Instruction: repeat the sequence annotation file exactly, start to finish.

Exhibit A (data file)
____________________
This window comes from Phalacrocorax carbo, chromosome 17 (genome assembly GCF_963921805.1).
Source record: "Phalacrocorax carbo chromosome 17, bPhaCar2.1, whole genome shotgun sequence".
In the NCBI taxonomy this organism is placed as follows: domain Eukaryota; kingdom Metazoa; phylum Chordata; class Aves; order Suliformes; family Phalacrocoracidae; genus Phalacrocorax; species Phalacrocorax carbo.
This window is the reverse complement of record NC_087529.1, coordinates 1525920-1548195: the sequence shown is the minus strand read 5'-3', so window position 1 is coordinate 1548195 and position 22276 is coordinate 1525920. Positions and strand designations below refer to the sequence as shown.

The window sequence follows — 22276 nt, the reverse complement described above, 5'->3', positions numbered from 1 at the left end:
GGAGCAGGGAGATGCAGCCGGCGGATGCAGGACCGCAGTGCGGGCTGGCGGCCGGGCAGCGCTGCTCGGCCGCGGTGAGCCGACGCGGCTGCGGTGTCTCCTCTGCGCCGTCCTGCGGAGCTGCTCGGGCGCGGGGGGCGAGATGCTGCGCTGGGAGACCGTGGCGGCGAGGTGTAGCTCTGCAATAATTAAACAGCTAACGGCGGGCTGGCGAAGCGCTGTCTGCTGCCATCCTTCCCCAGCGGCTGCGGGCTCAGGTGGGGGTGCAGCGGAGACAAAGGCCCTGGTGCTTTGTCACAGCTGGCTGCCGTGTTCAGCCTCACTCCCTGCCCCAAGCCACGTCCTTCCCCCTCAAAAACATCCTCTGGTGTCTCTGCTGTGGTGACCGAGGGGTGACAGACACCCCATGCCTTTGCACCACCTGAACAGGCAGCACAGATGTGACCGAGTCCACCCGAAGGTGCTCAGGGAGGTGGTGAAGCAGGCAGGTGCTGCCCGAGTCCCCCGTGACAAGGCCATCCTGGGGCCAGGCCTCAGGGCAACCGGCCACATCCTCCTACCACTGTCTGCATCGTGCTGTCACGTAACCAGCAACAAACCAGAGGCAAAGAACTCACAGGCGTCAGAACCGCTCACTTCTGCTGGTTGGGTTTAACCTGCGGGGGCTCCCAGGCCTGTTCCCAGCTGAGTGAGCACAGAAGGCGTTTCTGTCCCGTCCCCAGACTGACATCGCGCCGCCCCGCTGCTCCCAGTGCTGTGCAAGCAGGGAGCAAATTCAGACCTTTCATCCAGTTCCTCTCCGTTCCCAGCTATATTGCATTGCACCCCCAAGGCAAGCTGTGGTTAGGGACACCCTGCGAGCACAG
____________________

This window comes from Phalacrocorax carbo, chromosome 17 (genome assembly GCF_963921805.1).
Source record: "Phalacrocorax carbo chromosome 17, bPhaCar2.1, whole genome shotgun sequence".
In the NCBI taxonomy this organism is placed as follows: domain Eukaryota; kingdom Metazoa; phylum Chordata; class Aves; order Suliformes; family Phalacrocoracidae; genus Phalacrocorax; species Phalacrocorax carbo.
This window is the reverse complement of record NC_087529.1, coordinates 1525920-1548195: the sequence shown is the minus strand read 5'-3', so window position 1 is coordinate 1548195 and position 22276 is coordinate 1525920. Positions and strand designations below refer to the sequence as shown.

The window sequence follows — 22276 nt, the reverse complement described above, 5'->3', positions numbered from 1 at the left end:
GGAGCAGGGAGATGCAGCCGGCGGATGCAGGACCGCAGTGCGGGCTGGCGGCCGGGCAGCGCTGCTCGGCCGCGGTGAGCCGACGCGGCTGCGGTGTCTCCTCTGCGCCGTCCTGCGGAGCTGCTCGGGCGCGGGGGGCGAGATGCTGCGCTGGGAGACCGTGGCGGCGAGGTGTAGCTCTGCAATAATTAAACAGCTAACGGCGGGCTGGCGAAGCGCTGTCTGCTGCCATCCTTCCCCAGCGGCTGCGGGCTCAGGTGGGGGTGCAGCGGAGACAAAGGCCCTGGTGCTTTGTCACAGCTGGCTGCCGTGTTCAGCCTCACTCCCTGCCCCAAGCCACGTCCTTCCCCCTCAAAAACATCCTCTGGTGTCTCTGCTGTGGTGACCGAGGGGTGACAGACACCCCATGCCTTTGCACCACCTGAACAGGCAGCACAGATGTGACCGAGTCCACCCGAAGGTGCTCAGGGAGGTGGTGAAGCAGGCAGGTGCTGCCCGAGTCCCCCGTGACAAGGCCATCCTGGGGCCAGGCCTCAGGGCAACCGGCCACATCCTCCTACCACTGTCTGCATCGTGCTGTCACGTAACCAGCAACAAACCAGAGGCAAAGAACTCACAGGCGTCAGAACCGCTCACTTCTGCTGGTTGGGTTTAACCTGCGGGGGCTCCCAGGCCTGTTCCCAGCTGAGTGAGCACAGAAGGCGTTTCTGTCCCGTCCCCAGACTGACATCGCGCCGCCCCGCTGCTCCCAGTGCTGTGCAAGCAGGGAGCAAATTCAGACCTTTCATCCAGTTCCTCTCCGTTCCCAGCTATATTGCATTGCACCCCCAAGGCAAGCTGTGGTTAGGGACACCCTGCGAGCACAG